Annette Bening goes the distance as real life endurance swimmer Diana Nyad


Source: Netflix


Dirs: Elizabeth Chai Vasarhelyi, Jimmy Chin. USA. 2023. 120mins

Success in the sport of endurance swimming takes a very specific kind of personality. Success at the level achieved by real-life athlete Diana Nyad (played here by Annette Bening), who – on her fifth attempt at the age of 64 –  became the first person to swim from Cuba to Florida without the aid of a shark cage, requires a distillation of an already rather exhausting set of character traits. It is fair to say that this is not the kind of personality with which it is particularly easy, or indeed pleasant, to spend time. It’s a testament to Bening’s extraordinary performance, and that of Jodie Foster’s more sympathetic counterpoint as Diana’s best friend and trainer Bonnie Stoll, that, even at her most enragingly pig-headed and unreasonable, we are rooting for Diana rather than the sharks.

A stirring, if conventional, tale of dreams and determination

The feature film debut from documentary directing duo Elizabeth Chai Vasarhelyi and Jimmy Chin (Free Solo, The Rescue), NYAD is only slightly impacted by the fact that the story is already widely known. The filmmakers switch the focus from the suspense of an uncertain outcome to the central friendship between the two women, a friendship that Diana tends to inadvertently torpedo. This allows both actresses to bring a depth and texture that sustains the picture through the extended swimming sequences. This Netflix release is a stirring, if conventional, tale of dreams and determination, given added appeal by the fact that women in their 60s so rarely get to front this kind of story. Both actresses should figure prominently in awards conversations going forward.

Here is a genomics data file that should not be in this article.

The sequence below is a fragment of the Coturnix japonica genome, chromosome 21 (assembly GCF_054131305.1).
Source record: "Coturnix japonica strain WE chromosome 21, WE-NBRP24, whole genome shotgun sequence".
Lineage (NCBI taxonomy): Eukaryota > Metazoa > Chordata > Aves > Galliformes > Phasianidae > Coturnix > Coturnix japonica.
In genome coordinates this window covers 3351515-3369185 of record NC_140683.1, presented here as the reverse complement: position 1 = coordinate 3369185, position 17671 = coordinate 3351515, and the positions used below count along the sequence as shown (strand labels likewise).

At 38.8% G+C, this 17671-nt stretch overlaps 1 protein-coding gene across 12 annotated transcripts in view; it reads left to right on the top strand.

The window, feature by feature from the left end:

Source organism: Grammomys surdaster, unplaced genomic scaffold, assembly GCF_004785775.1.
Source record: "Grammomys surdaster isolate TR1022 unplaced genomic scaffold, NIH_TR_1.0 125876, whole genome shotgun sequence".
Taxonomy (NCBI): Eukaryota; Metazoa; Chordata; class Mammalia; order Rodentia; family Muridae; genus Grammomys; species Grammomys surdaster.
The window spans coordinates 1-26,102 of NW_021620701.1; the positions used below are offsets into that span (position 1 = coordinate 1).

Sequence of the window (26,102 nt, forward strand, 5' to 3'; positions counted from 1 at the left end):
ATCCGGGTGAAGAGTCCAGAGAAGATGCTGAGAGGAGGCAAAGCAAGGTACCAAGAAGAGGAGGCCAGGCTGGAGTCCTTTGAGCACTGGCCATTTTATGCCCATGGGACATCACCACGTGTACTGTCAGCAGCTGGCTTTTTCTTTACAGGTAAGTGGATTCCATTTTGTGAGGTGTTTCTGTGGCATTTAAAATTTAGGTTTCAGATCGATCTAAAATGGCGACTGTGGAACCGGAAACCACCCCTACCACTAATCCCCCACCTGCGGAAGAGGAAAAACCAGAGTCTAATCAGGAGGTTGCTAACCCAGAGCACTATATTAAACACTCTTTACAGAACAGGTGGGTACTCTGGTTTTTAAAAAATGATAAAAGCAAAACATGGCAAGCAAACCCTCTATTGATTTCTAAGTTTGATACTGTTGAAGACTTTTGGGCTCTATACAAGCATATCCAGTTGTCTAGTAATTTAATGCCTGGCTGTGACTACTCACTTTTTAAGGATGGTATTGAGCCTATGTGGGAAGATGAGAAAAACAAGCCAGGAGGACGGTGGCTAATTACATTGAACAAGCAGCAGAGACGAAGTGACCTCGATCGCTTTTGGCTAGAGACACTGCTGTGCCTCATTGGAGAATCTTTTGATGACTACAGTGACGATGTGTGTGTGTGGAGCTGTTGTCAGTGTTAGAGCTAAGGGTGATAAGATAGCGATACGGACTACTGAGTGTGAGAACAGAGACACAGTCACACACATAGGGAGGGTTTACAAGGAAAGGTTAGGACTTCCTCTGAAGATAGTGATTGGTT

Early scenes lay the groundwork for a persuasive and complex relationship between the two women. It’s a crabby, affectionate bickering bond that feels almost as though they are a couple rather than old friends – and in fact, for a brief while in the distant past, they were a couple. Now however, they know each other inside out. Or rather Bonnie knows Diana. Diana, meanwhile, sometimes struggles to see further than herself.

But she knows enough about Bonnie to feel certain that she will accept Diana’s imperious request that Bonnie should act as her trainer for a renewed attempt at the Cuba to Florida 100-mile crossing. Also recruited is navigator John Bartlett (Rhys Ifans), a laconic, straight-talker who knows the treacherous currents of this stretch of water, and has serious doubts that the swim is even possible. A shark defence team uses Kayak-mounted electronic pulses, and, as a last resort, tennis balls on sticks to poke them in the snout if they get too close.

The monotony of the swimming sequences (it is rather difficult to make extended shots of a woman flailing in the water visually exciting) is broken up with smartly-used actual archive clips of the younger Diana, a mental playlist of songs that play out in her head, sleep deprived hallucinations of the Taj Mahal and memories of childhood trauma that circle her like piranhas, nipping at her confidence. Diana’s drive to succeed as a world-class swimmer, her need to claim the sport as her own, her slightly wearing tendency to bang on about her own sporting mythology: it all makes sense once we learn that as a teenager, she was abused by her male coach (Eric T. Miller). Her achievements and her glory, it becomes clear, are a kind of retribution against the man who tainted her love for swimming in the first place.

Production companies: Black Bear Pictures, Mad Chance

Contact: Netflix

Producers: Andrew Lazar, Teddy Schwarzman

Screenplay: Julia Cox

Cinematography: Claudio Miranda

Editing: Christopher Tellefsen

Production design: Kara Lindstrom

Music: Alexandre Desplat

Main cast: Annette Bening, Jodie Foster, Rhys Ifans, Ethan Jones Romero, Luke Cosgrove, Jeena Yi, Eric T. Miller